By Byron Mutingwende
The Zimbabwe Electoral Commission (ZEC) should improve on transparency and accountability in order for it to pass the test of a credible, fair and transparent electoral management body.
This emerged at the launch of the fourth edition of the Election Reform Barometer produced by the Election Resource Centre (ERC) in Harare on 7 June 2018, which focuses on tracking adherence to international principles and legislative framework.
“The calls are on ZEC to improve on transparency and accountability. It should review some of the administrative issues. One does not need to change laws to implement certain reforms. In that vein, the bulk of the issues of reforms being called for by the likes of the MDC Alliance are within ZEC’s purview to address. The credibility, fairness and freeness of the upcoming elections is in the hands of ZEC depending on how it will implement the necessary reforms,” Tawanda Chimhini, the Director of ERC said in response to a question fielded to him during the launch.
Chimhini praised the prompt responsiveness of ZEC to logistical issues like transport and lighting at polling centres but urged the electoral management body to extend the same to issues like disclosure of the list of people recruited and trained to conduct voter registration and to provide for exhaustive exchanges at stakeholder meetings.
The Election Reform Barometer (ERB) tracks pertinent electoral processes assessing adherence and compliance with internationally accepted best practice and, Zimbabwe’s legislative framework. The tool, launched in the first half of 2017, allows for evidence-based advocacy targeted at policymakers towards improved electoral processes in the country. The ERB also focuses on key areas essential to the conduct of credible, free and fair election.
In his introductory speech during the launch, Collen Chibango, the ERC Researcher said the fourth issue of the ERB done from January to April 2018, assessed eight indicators that include the voters’ roll; voter education; hate speech, political tolerance, violence and intimidation; vote buying; media access; election administration; and political parties’ campaign financing in districts like Mutasa, Mutare, Chiredzi, Umzingwane, Tsholotsho and Silobela.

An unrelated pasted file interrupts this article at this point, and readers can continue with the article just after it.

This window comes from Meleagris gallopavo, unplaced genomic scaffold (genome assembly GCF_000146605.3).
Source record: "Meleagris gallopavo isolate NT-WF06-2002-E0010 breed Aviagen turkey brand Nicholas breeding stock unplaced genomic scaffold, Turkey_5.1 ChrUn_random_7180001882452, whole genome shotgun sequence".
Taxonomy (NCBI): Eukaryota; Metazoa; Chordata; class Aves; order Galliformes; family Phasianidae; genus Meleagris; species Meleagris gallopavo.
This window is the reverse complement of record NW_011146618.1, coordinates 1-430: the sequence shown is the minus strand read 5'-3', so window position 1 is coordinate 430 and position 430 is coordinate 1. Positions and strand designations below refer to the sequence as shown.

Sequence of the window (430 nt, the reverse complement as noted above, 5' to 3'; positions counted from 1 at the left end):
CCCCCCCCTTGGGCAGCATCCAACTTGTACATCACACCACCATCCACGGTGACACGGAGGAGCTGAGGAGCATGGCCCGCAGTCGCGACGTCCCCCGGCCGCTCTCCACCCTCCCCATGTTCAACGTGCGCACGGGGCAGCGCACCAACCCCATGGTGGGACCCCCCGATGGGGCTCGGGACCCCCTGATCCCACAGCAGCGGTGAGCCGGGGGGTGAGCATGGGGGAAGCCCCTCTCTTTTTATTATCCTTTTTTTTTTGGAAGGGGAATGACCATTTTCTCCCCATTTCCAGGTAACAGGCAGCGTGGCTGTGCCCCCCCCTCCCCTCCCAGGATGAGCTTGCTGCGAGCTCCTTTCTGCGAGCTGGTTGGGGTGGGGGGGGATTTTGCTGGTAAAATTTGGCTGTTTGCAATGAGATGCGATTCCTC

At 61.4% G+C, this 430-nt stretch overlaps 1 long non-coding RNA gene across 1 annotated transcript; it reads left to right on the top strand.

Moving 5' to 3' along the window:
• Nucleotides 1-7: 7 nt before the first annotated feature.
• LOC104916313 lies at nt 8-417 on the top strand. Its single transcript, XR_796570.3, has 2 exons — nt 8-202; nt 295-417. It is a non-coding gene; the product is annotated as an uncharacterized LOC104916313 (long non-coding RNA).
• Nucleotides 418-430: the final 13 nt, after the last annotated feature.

Chimhini said the findings of the fourth ERB indicate moderate improvements in five of the indicators tracked.
“The ERB notes improvements in electoral election administration, political tolerance, voter education, hate speech and voter registration indicators. The indicators around intimidation, campaign financing, media coverage and vote buying were negative, denting overall progress in terms of preparations for the 2018 elections,” Chimhini said.
During the assessment, the ERC noted reports indicating rampant vote buying, lack of transparency and accountability on party campaign financing and intimidation associated with demand for voter registration certificates serial numbers. Overall, the fourth edition of ERB finds an above average rating compared to the average rating of the third edition.
Among the positive findings are a commendable BVR exercise that set the framework for an accurate, complete and current voters’ roll and the fact that 73, 5% of eligible voter population registered to vote at the conclusion of the mop-up exercise in February 2018. There was moderate political tolerance amongst citizens and election stakeholders although reports of intra-party violence were recorded. The election management was also largely competent, professional and credible but lagged behind on transparency and accountability.
There is also a plethora of negative findings. A majority of citizens in rural communities expressed fear of violence and intimidation associated with the upcoming elections. This was despite a largely violent free environment during the assessment period. There was rampant vote buying particularly in rural communities.
“There was intimidation of citizens through demand of serial numbers by ZNU PF; and, low voter registration rates in Harare (63%) and Bulawayo (59%) which signalled voter suppression in urban areas. Political party financing is not transparent, and parties are not accountable for public resources they receive. Hate speech was prevalent at political party rallies through party slogans although limited in communities and among citizens. Overall, the findings reflect an average score,” Chimhini said.